2. Establish work-free places, and respect those boundaries.

We’ve all heard that we need to carve out time in our day for non-work activities, but creating work-free physical environments can help you to respect the boundaries you establish for yourself.

Pick a space in your home, such as your bedroom or family room, where you do not discuss work or check your emails. This gives you the opportunity to practice living apart from your company on a regular basis. Invite those you share your space with to hold you accountable to this rule.

3. Schedule regular times for activities you enjoy, such as exercise, hobbies, and relationships.

Entrepreneurs are so busy that most things — even important things — won’t happen unless they are scheduled in a calendar. Scheduling even simple activities like “take a walk” or “journal for twenty minutes” makes it much more likely that you will follow through, allowing these activities to become a part of your regular routine — and contribute to your sense of who you are.

While it’s tempting to pursue every business opportunity that comes your way, not all of them are worth the costs and risks.

4. Embrace the power of “no.”

While it’s tempting to pursue every business opportunity that comes your way, not all of them are worth the costs and risks. Saying no to business opportunities gives you the chance to exercise power over your startup, rather than the other way around.

If you have trouble evaluating if an opportunity is worth pursuing, consider enlisting the help of a mentor or adviser. Ask him or her to help you think through the pros and cons of a business opportunity and its associated risks before you devote time or energy to it.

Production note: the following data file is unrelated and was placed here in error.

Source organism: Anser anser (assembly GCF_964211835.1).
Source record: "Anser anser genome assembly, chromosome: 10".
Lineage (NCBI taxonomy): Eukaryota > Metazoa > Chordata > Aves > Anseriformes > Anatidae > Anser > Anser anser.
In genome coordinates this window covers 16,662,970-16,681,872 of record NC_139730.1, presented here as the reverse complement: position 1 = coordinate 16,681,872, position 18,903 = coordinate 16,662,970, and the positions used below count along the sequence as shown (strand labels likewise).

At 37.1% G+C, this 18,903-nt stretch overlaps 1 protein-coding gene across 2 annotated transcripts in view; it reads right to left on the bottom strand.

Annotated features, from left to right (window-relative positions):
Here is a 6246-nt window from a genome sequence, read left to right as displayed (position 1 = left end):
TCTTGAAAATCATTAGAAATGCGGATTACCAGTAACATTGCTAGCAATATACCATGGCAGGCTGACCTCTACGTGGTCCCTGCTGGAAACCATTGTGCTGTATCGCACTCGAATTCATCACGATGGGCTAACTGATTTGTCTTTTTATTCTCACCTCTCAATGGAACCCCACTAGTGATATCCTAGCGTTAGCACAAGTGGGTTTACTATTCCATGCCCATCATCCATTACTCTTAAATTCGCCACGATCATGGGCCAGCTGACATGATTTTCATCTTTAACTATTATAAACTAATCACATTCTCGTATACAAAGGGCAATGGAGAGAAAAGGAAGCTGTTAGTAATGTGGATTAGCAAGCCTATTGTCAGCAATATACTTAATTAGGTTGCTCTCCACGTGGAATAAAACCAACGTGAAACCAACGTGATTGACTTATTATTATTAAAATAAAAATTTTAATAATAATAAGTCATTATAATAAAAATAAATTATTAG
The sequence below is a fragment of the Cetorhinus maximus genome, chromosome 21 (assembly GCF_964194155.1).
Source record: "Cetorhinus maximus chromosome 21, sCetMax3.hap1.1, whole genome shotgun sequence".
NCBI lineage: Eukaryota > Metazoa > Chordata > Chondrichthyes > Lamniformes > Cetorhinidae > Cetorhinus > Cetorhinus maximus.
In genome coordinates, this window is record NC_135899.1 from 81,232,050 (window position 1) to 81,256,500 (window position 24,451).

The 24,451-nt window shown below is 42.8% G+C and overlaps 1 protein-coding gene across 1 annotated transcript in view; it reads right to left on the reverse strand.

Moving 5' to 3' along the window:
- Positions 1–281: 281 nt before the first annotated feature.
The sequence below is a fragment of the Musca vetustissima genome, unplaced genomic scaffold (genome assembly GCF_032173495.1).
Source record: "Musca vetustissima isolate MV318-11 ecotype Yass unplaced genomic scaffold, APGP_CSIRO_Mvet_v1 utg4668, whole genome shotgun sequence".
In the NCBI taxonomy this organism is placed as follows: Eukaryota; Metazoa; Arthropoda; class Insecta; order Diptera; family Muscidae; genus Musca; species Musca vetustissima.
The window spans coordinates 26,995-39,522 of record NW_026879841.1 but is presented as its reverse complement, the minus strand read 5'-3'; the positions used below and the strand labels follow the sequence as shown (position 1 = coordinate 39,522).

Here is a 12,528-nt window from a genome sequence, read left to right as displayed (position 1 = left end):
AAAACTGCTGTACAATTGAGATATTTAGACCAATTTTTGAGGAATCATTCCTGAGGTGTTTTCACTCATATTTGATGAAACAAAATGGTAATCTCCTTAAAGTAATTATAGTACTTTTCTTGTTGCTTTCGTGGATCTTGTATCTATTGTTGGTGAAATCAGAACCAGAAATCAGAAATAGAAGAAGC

5. Practice delegating and collaborating more

If you’re willing to practice letting go of your business, a good place to start is regularly delegating tasks to trusted colleagues and collaborating with partners. Share the burden of responsibility with others whenever you can.

In addition to lightening your load, doing this will remind you that the company, and its potential for success, are not just about you. They are dependent on the efforts of an entire team. The burden to succeed and the cost of any failure are shared with others.

You Get to Decide Who You Are

The reality is that you don’t have to lay everything on the line for your startup to succeed. In fact, you’re better positioned to emerge from the experience as a more mature and healthy leader if you don’t.

Yes, be dedicated, persevere, and give it your best. But remember that who you are is ultimately not determined by the crazy startup journey.

Living in this reality will give you more freedom from fear, from feeling like you have to be a certain kind of entrepreneur or achieve a certain level of success. You will be able to enjoy the startup ride with greater appreciation. And no matter where that ride takes you, your sense of meaning and purpose will remain strong.

Illustration by Lena Fradier
Dorcas Cheng-Tozun

Author Dorcas Cheng-Tozun

Dorcas Cheng-Tozun is an award-winning writer, an Inc.com editor, and the author of Start, Love, Repeat: How to Stay in Love with Your Entrepreneur in a Crazy Start-up World (Hachette Center Street). Previously she served as the director of communications and human resources at social enterprise d.light.